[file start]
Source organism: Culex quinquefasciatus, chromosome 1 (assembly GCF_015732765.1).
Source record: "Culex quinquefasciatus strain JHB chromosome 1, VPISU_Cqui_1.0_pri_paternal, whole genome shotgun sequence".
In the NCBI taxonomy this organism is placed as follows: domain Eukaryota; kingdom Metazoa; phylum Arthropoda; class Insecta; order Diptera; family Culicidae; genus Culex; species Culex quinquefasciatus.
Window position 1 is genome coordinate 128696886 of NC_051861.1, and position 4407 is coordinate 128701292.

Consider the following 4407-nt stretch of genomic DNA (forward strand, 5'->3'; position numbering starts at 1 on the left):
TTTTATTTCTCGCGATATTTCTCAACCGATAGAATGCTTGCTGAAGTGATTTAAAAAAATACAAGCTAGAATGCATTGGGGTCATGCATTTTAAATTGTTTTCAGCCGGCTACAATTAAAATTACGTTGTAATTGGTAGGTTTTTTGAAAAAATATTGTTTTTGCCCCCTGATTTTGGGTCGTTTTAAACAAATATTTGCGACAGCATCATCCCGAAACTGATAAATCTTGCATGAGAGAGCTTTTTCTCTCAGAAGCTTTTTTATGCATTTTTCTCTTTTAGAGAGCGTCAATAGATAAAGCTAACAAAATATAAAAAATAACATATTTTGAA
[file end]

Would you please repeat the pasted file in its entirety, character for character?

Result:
Source organism: Culex quinquefasciatus, chromosome 1 (assembly GCF_015732765.1).
Source record: "Culex quinquefasciatus strain JHB chromosome 1, VPISU_Cqui_1.0_pri_paternal, whole genome shotgun sequence".
In the NCBI taxonomy this organism is placed as follows: domain Eukaryota; kingdom Metazoa; phylum Arthropoda; class Insecta; order Diptera; family Culicidae; genus Culex; species Culex quinquefasciatus.
Window position 1 is genome coordinate 128696886 of NC_051861.1, and position 4407 is coordinate 128701292.

Consider the following 4407-nt stretch of genomic DNA (forward strand, 5'->3'; position numbering starts at 1 on the left):
TTTTATTTCTCGCGATATTTCTCAACCGATAGAATGCTTGCTGAAGTGATTTAAAAAAATACAAGCTAGAATGCATTGGGGTCATGCATTTTAAATTGTTTTCAGCCGGCTACAATTAAAATTACGTTGTAATTGGTAGGTTTTTTGAAAAAATATTGTTTTTGCCCCCTGATTTTGGGTCGTTTTAAACAAATATTTGCGACAGCATCATCCCGAAACTGATAAATCTTGCATGAGAGAGCTTTTTCTCTCAGAAGCTTTTTTATGCATTTTTCTCTTTTAGAGAGCGTCAATAGATAAAGCTAACAAAATATAAAAAATAACATATTTTGAA